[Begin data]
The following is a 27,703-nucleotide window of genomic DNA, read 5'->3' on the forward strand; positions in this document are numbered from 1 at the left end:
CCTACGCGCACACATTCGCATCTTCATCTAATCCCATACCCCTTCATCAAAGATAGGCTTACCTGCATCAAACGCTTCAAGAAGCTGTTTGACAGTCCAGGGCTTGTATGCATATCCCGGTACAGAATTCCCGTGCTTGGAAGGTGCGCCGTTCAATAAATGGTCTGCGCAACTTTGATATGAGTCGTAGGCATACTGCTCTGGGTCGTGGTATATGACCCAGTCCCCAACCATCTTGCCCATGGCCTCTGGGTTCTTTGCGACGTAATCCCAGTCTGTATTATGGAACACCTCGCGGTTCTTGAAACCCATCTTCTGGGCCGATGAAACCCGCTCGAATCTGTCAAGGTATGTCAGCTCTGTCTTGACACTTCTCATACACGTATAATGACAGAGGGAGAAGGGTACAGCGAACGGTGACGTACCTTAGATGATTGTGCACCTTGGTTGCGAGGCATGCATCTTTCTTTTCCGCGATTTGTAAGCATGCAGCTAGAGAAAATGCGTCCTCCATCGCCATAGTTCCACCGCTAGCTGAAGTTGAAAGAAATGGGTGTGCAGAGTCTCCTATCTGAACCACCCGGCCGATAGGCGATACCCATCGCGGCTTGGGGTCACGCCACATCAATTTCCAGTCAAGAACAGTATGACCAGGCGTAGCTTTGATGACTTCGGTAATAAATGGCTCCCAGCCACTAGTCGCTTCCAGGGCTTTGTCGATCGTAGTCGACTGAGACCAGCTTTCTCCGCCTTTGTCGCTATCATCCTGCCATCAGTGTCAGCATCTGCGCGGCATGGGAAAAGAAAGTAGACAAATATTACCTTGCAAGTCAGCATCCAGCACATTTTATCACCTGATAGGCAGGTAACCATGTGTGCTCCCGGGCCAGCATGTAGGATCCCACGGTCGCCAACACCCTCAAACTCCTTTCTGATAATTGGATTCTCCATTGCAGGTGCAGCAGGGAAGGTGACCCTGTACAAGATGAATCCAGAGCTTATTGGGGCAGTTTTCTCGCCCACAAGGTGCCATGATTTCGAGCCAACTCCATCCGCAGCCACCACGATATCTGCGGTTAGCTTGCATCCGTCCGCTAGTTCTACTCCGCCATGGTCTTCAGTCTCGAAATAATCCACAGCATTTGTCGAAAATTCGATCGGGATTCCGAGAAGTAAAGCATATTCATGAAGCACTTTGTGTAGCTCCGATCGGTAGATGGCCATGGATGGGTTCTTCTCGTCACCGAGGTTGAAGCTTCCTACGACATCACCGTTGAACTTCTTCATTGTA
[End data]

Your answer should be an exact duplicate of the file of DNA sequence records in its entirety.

The following is a 27,703-nucleotide window of genomic DNA, read 5'->3' on the forward strand; positions in this document are numbered from 1 at the left end:
CCTACGCGCACACATTCGCATCTTCATCTAATCCCATACCCCTTCATCAAAGATAGGCTTACCTGCATCAAACGCTTCAAGAAGCTGTTTGACAGTCCAGGGCTTGTATGCATATCCCGGTACAGAATTCCCGTGCTTGGAAGGTGCGCCGTTCAATAAATGGTCTGCGCAACTTTGATATGAGTCGTAGGCATACTGCTCTGGGTCGTGGTATATGACCCAGTCCCCAACCATCTTGCCCATGGCCTCTGGGTTCTTTGCGACGTAATCCCAGTCTGTATTATGGAACACCTCGCGGTTCTTGAAACCCATCTTCTGGGCCGATGAAACCCGCTCGAATCTGTCAAGGTATGTCAGCTCTGTCTTGACACTTCTCATACACGTATAATGACAGAGGGAGAAGGGTACAGCGAACGGTGACGTACCTTAGATGATTGTGCACCTTGGTTGCGAGGCATGCATCTTTCTTTTCCGCGATTTGTAAGCATGCAGCTAGAGAAAATGCGTCCTCCATCGCCATAGTTCCACCGCTAGCTGAAGTTGAAAGAAATGGGTGTGCAGAGTCTCCTATCTGAACCACCCGGCCGATAGGCGATACCCATCGCGGCTTGGGGTCACGCCACATCAATTTCCAGTCAAGAACAGTATGACCAGGCGTAGCTTTGATGACTTCGGTAATAAATGGCTCCCAGCCACTAGTCGCTTCCAGGGCTTTGTCGATCGTAGTCGACTGAGACCAGCTTTCTCCGCCTTTGTCGCTATCATCCTGCCATCAGTGTCAGCATCTGCGCGGCATGGGAAAAGAAAGTAGACAAATATTACCTTGCAAGTCAGCATCCAGCACATTTTATCACCTGATAGGCAGGTAACCATGTGTGCTCCCGGGCCAGCATGTAGGATCCCACGGTCGCCAACACCCTCAAACTCCTTTCTGATAATTGGATTCTCCATTGCAGGTGCAGCAGGGAAGGTGACCCTGTACAAGATGAATCCAGAGCTTATTGGGGCAGTTTTCTCGCCCACAAGGTGCCATGATTTCGAGCCAACTCCATCCGCAGCCACCACGATATCTGCGGTTAGCTTGCATCCGTCCGCTAGTTCTACTCCGCCATGGTCTTCAGTCTCGAAATAATCCACAGCATTTGTCGAAAATTCGATCGGGATTCCGAGAAGTAAAGCATATTCATGAAGCACTTTGTGTAGCTCCGATCGGTAGATGGCCATGGATGGGTTCTTCTCGTCACCGAGGTTGAAGCTTCCTACGACATCACCGTTGAACTTCTTCATTGTA